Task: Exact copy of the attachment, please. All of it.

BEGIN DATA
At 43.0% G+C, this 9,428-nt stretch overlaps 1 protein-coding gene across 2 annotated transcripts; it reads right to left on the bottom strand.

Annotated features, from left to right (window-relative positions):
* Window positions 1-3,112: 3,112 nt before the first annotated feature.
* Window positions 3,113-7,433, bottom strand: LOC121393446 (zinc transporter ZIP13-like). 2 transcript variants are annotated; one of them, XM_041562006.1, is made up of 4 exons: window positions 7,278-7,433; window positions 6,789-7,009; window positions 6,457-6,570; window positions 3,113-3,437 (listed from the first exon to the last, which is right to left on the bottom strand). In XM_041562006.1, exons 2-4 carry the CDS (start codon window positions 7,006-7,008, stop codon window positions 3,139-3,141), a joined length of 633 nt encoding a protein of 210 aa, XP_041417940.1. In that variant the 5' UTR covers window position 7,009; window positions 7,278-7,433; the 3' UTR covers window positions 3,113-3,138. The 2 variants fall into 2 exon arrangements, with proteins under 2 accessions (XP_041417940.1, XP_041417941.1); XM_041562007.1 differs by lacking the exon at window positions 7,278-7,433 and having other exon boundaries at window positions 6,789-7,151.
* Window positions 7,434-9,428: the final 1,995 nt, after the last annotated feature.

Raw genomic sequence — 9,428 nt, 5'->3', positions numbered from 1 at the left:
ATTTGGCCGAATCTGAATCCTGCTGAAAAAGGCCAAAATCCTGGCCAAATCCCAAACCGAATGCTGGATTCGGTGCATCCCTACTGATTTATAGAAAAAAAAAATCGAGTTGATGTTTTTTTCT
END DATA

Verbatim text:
At 43.0% G+C, this 9,428-nt stretch overlaps 1 protein-coding gene across 2 annotated transcripts; it reads right to left on the bottom strand.

Annotated features, from left to right (window-relative positions):
* Window positions 1-3,112: 3,112 nt before the first annotated feature.
* Window positions 3,113-7,433, bottom strand: LOC121393446 (zinc transporter ZIP13-like). 2 transcript variants are annotated; one of them, XM_041562006.1, is made up of 4 exons: window positions 7,278-7,433; window positions 6,789-7,009; window positions 6,457-6,570; window positions 3,113-3,437 (listed from the first exon to the last, which is right to left on the bottom strand). In XM_041562006.1, exons 2-4 carry the CDS (start codon window positions 7,006-7,008, stop codon window positions 3,139-3,141), a joined length of 633 nt encoding a protein of 210 aa, XP_041417940.1. In that variant the 5' UTR covers window position 7,009; window positions 7,278-7,433; the 3' UTR covers window positions 3,113-3,138. The 2 variants fall into 2 exon arrangements, with proteins under 2 accessions (XP_041417940.1, XP_041417941.1); XM_041562007.1 differs by lacking the exon at window positions 7,278-7,433 and having other exon boundaries at window positions 6,789-7,151.
* Window positions 7,434-9,428: the final 1,995 nt, after the last annotated feature.

Raw genomic sequence — 9,428 nt, 5'->3', positions numbered from 1 at the left:
ATTTGGCCGAATCTGAATCCTGCTGAAAAAGGCCAAAATCCTGGCCAAATCCCAAACCGAATGCTGGATTCGGTGCATCCCTACTGATTTATAGAAAAAAAAAATCGAGTTGATGTTTTTTTCT